(2) If Colossians is to be meaningful today Christians must recapture the sense of living in two worlds, of being influenced finally from beyond, of having ultimate allegiance to what is more real than fingers can touch, than lips can taste, than bodies can handle (Col. 2:21). But they must express the reality of that world in terms that men of this world can touch, taste and handle. Those who proclaim that Christ is all in all (Col. 3: 11) must incarnate His virtues among and within themselves (chapters three and four of Colossians are given to precise and pragmatic expressions of this). Christians must give up their temporal otherworldliness, which gives rise to all types of modern Colossian heresies (illustrated in the esoteric prophecies abounding in religious circles today) in favor of New Testament otherworldliness, which radically incarnates what the Father of our Lord Jesus Christ has imaged and proposed for His creation (Col. 3: 10). Otherworldliness must be redefined in terms of ethics rather than futuristic eschatology.

It is essential that the Christian community which proposes to draw resources from the biblical norms believe very much in two worlds. It is also essential that the invisible world be rightly discerned in the way of the simplicity of the Gospel.



The Christian community in order to translate Colossians for its own efficacy and in order to incarnate its meaning for modern men gives ultimate allegiance to the God who is “behind” this world. But it must deny that there are two ways or more in which man must relate to Him.

The way in which the Christian community understood the heavenly world, God’s world and his requirements for men was the crux of the problem at Colossae. Paul insisted on simplicity—Christ only. Those disturbing the Colossians had other ways, intricate systems, additional nostrums to be fulfilled.[2]In the last analysis nothing is known of the Colossian heresy except what may be garnered from Colossians itself. There are Jewish insights which pre­ceed this work which may shed light upon angel meditation, etc. (Cf. C. F. D. Maule The Cambridge Greek Testament Commentary, “The Epistles of Paul the Apostle to the Colossians and to Philemon,” Cambridge: The University Press, 1962), and there are Greek gnostic systems which developed after this epistle which were possibly dependent on it ( cf. Hans Jonas, The Gnostic Religion, sec. ed. rev. Boston: Beacon Press, 1963). For a concise statement of Gnosticism and its diverse expressions and difficult chronological problems, see also Edwin Yamauchi, Pre-Christian Gnosticism (Grand Rapids: Wm. B. Eerdmans Publishing Company, 1973). What is important for our purpose is to draw from the text itself the complexities proposed to the Colossians and to contrast them with the unitive simplicity proposed by Paul as the substance of the Christian message.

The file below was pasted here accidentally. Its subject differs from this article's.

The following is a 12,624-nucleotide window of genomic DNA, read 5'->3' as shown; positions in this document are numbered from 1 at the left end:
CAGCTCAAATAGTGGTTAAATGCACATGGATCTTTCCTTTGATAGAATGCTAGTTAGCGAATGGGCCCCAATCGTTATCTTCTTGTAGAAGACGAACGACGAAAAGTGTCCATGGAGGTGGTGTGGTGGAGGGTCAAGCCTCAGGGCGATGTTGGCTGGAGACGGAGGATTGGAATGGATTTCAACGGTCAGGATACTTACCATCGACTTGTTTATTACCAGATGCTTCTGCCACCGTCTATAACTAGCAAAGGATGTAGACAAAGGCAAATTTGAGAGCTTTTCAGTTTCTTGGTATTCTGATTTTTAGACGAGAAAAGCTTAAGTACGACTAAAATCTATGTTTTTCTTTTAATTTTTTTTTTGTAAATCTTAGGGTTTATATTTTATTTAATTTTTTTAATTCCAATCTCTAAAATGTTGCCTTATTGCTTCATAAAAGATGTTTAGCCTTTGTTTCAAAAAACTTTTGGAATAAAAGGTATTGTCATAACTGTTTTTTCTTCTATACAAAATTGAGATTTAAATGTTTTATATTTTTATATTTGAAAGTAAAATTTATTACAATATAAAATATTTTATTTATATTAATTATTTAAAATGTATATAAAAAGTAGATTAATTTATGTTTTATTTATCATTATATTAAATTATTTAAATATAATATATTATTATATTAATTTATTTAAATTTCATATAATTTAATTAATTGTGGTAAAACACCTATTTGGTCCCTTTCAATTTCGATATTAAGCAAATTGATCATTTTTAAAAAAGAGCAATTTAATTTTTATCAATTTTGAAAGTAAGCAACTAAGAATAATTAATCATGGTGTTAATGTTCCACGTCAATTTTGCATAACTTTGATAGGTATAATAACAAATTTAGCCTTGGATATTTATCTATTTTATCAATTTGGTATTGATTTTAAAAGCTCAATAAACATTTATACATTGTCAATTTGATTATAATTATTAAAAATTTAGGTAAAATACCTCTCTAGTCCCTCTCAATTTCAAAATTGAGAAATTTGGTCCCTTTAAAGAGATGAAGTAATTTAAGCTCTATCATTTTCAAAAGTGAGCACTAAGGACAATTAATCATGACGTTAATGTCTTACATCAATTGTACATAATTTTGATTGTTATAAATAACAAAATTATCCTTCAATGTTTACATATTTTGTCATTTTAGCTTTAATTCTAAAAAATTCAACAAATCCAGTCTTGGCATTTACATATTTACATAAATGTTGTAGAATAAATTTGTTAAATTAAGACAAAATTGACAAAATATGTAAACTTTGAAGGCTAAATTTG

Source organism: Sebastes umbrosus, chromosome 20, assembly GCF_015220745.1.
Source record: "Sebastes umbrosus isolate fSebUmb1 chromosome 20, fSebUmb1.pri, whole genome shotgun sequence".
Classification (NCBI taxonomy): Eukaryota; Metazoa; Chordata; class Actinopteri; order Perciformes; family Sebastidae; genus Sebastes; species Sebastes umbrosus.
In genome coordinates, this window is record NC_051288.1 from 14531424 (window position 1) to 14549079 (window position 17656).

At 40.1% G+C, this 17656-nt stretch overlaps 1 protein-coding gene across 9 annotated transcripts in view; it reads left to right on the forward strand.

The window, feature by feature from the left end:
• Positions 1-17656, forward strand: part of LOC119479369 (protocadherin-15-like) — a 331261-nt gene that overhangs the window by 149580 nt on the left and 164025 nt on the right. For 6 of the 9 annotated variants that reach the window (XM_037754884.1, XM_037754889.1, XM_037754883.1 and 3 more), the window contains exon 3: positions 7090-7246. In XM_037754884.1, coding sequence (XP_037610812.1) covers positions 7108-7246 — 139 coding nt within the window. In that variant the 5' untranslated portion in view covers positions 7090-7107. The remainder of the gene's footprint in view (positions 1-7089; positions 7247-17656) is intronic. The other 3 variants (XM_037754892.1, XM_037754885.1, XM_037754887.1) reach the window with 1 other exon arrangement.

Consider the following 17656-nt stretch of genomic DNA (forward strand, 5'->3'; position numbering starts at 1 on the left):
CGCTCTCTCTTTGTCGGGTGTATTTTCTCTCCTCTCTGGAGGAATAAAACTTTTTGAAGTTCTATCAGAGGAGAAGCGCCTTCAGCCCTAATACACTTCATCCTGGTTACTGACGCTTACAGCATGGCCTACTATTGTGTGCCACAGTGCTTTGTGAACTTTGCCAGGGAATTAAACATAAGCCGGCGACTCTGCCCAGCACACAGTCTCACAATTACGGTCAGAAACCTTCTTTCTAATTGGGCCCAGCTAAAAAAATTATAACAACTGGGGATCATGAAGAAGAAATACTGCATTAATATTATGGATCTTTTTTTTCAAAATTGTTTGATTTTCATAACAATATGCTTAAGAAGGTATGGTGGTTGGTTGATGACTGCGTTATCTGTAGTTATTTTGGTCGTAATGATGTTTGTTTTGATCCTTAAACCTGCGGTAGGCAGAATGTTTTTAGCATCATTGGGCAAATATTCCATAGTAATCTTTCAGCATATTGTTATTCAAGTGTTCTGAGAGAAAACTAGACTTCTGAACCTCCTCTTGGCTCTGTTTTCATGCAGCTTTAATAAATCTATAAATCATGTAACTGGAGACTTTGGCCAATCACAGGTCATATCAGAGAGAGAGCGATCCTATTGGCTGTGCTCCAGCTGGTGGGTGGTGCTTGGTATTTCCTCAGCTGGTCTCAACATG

The complexities suggested by the Colossian heretics included the ideas that there were spiritual powers (thronoi), lords (Kuriotetes), rulers (archai) and authorities (exousiai, 1:16). These may have been seen as evil, rulers of the kingdom of darkness (Col. 1:12); or, in other instances, they might be benevolently disposed to men, revealing to them the mysteries required for salvation (Col. 1:25-27). The secrets of God must be unlocked by secrets passed on by the powers (Col. 2:3) in order for man to be what God intended (Col. 1:28). These ruling spirits of the universe (stoikeia, Col. 2:8) were behind the deceits of men and the teachings handed down from men. In the elaborate requirements of the powers the fullness of God (pleroma) was to be found (Col. 2:9). Men informed by these powers and armed with the mysteries would bear much fruit (Col. 1:6).[3]Fruitbearing was a famous gnostic phrase, cf. Moule, in loco.